Stockton v. Shadwick, A21A1715

CourtUnited States Court of Appeals (Georgia)
Writing for the CourtMarkle, Judge.
PartiesSTOCKTON v. SHADWICK et al.
Decision Date25 February 2022
Docket NumberA21A1715



No. A21A1715

Court of Appeals of Georgia, First Division

February 25, 2022


Markle, Judge.

V. Douglas Stockton appeals from the trial court's order dismissing his complaint against V. Jack Shadwick and Fred Alexander Amusement Company, Inc. (collectively "Shadwick"). On appeal, Stockton asserts that (1) the trial court erred by granting Shadwick's motion to dismiss based on its finding that (a) the parties' business agreement, which predated OCGA § 50-27-87, the statute which now governs bona fide coin-operated amusement machines (COAMs), was void and unenforceable both prior to and after the statute's enactment; (b) Stockton could not be an "operator" under OCGA § 50-27-87 and other relevant statutes; and (2) the trial court erred by dismissing his claims for (a) unjust enrichment, (b) conversion; (c)


breach of fiduciary duty; and (d) attorney fees under O.C.G.A. § 13-6-11. For the following reasons, we affirm.

We apply a de novo standard of review to a trial court's grant of a motion to dismiss. A motion to dismiss for failure to state a claim should not be sustained unless (1) the allegations of the complaint disclose with certainty that the claimant would not be entitled to relief under any state of provable facts asserted in support thereof; and (2) the movant establishes that the claimant could not possibly introduce evidence within the framework of the complaint sufficient to warrant a grant of the relief sought

(Citation omitted.) Stewart v. Johnson, 358 Ga.App. 813, 818 (4) (856 S.E.2d 401) (2021). Where, as here, a case turns on statutory interpretation and resolution of questions of law, we apply a de novo standard of review. Amazing Amusements Group v. Wilson, 353 Ga.App. 256 (835 S.E.2d 781) (2019).

So viewed, the record shows this case stems from a joint-venture business dispute and the sharing of revenues in which Stockton claims Shadwick owes him approximately $175, 000 from COAMs Stockton had at Fred Alexander Amusement Company (FAAC), which Shadwick owned.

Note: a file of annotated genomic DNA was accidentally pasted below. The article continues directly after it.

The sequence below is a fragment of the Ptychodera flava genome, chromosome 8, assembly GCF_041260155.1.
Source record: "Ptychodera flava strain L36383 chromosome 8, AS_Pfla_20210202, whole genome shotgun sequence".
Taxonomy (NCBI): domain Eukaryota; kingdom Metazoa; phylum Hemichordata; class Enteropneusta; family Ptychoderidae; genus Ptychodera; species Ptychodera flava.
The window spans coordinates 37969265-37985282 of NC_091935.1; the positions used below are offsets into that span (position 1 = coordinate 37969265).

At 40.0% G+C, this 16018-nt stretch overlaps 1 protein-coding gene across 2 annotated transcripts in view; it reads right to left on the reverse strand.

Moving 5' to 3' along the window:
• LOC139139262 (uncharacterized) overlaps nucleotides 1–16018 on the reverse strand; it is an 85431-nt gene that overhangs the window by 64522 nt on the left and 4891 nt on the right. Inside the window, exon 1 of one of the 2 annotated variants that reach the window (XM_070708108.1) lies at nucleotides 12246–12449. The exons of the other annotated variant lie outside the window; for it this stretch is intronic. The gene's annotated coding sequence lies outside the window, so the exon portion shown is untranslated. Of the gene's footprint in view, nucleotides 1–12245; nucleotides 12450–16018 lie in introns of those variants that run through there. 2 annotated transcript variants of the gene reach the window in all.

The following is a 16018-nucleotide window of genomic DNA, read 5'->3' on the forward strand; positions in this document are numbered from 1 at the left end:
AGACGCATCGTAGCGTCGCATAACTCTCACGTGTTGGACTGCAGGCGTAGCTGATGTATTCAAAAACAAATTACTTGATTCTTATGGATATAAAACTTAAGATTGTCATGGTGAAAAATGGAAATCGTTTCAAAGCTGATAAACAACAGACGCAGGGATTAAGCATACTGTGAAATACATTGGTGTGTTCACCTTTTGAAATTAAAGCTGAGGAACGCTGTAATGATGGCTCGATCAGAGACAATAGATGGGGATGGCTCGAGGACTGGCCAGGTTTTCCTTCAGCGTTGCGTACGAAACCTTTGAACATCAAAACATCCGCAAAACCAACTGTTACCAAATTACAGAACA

COAMs are highly regulated and subject to the authority of the Georgia Lottery Corporation (GLC), which requires that any owner of a COAM made available for


public use must have a COAM master license. Before 1998, both Shadwick and Stockton each ran their own COAM businesses, and each had their own master license. Sometime thereafter, the parties decided to combine their businesses, with Stockton providing the locations for the machines and Shadwick providing all of the COAMs and paying all of the expenses.

Later, Stockton opted not to renew his master license, and the parties agreed to operate their COAMS solely under FAAC's master license. In 2009, the parties orally agreed to share in the cost and expenses of the business and equally divide the revenue and profits therefrom. Despite this arrangement, however, Stockton admits that he had no legal interest in FAAC as either an officer, director, or shareholder.

The parties operated under this business agreement for many years, until 2017, when Shadwick stopped paying Stockton the 50 percent profit and eventually ceased paying him his share of the revenues altogether; rather, Shadwick used Stockton's share of the profits to pay his personal debts.

Stockton then filed a verified complaint, asserting claims for breach of contract; breach of fiduciary duty; unjust enrichment; conversion; appointment of a


receiver; and attorney fees under OCGA § 13-6-11.[1] Shadwick answered, and subsequently filed a motion to dismiss the complaint for failure to state a claim, alleging that the business arrangement between the parties was illegal and unenforceable under OCGA § 50-27-87. The trial court granted Shadwick's motion and dismissed Stockton's complaint with prejudice, finding that the arrangement was illegal and void, and Stockton was not entitled to the revenue because he was not an "operator" or "master licensee" as required by OCGA § 50-27-87 and related statutes.

Stockton moved the trial court to reconsider, and it subsequently issued an order denying the motion, but clarified that the parties' alleged contract was unenforceable because it was incapable of being brought into compliance with current COAM laws enacted in 2013; Stockton's claims for breach of fiduciary duty, conversion, and unjust enrichment fail because these claims all arose from the same alleged illegal contract; and, consequently, the dependent claim for attorney fees failed as well. Stockton now appeals.

1. In related arguments, Stockton first asserts the trial court erred by granting Shadwick's motion to dismiss based on its finding that (a) the parties' business